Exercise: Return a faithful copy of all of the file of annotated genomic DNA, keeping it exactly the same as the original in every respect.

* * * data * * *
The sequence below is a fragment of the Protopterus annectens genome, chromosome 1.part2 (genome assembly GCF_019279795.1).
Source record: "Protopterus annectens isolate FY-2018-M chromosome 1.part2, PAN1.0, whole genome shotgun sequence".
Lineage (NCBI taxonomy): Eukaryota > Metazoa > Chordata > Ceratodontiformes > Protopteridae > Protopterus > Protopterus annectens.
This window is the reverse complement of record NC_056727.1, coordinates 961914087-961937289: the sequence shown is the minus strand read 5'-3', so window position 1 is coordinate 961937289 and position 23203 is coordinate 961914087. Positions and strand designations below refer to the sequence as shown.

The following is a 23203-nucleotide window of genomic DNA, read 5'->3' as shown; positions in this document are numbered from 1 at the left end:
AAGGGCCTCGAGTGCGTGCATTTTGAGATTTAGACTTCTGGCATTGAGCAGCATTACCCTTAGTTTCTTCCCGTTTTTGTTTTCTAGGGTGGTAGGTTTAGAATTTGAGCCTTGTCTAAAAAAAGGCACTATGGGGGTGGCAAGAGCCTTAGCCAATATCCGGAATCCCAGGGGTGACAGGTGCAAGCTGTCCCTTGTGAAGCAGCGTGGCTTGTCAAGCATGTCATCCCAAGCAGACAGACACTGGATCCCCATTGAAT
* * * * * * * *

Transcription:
The sequence below is a fragment of the Protopterus annectens genome, chromosome 1.part2 (genome assembly GCF_019279795.1).
Source record: "Protopterus annectens isolate FY-2018-M chromosome 1.part2, PAN1.0, whole genome shotgun sequence".
Lineage (NCBI taxonomy): Eukaryota > Metazoa > Chordata > Ceratodontiformes > Protopteridae > Protopterus > Protopterus annectens.
This window is the reverse complement of record NC_056727.1, coordinates 961914087-961937289: the sequence shown is the minus strand read 5'-3', so window position 1 is coordinate 961937289 and position 23203 is coordinate 961914087. Positions and strand designations below refer to the sequence as shown.

The following is a 23203-nucleotide window of genomic DNA, read 5'->3' as shown; positions in this document are numbered from 1 at the left end:
AAGGGCCTCGAGTGCGTGCATTTTGAGATTTAGACTTCTGGCATTGAGCAGCATTACCCTTAGTTTCTTCCCGTTTTTGTTTTCTAGGGTGGTAGGTTTAGAATTTGAGCCTTGTCTAAAAAAAGGCACTATGGGGGTGGCAAGAGCCTTAGCCAATATCCGGAATCCCAGGGGTGACAGGTGCAAGCTGTCCCTTGTGAAGCAGCGTGGCTTGTCAAGCATGTCATCCCAAGCAGACAGACACTGGATCCCCATTGAAT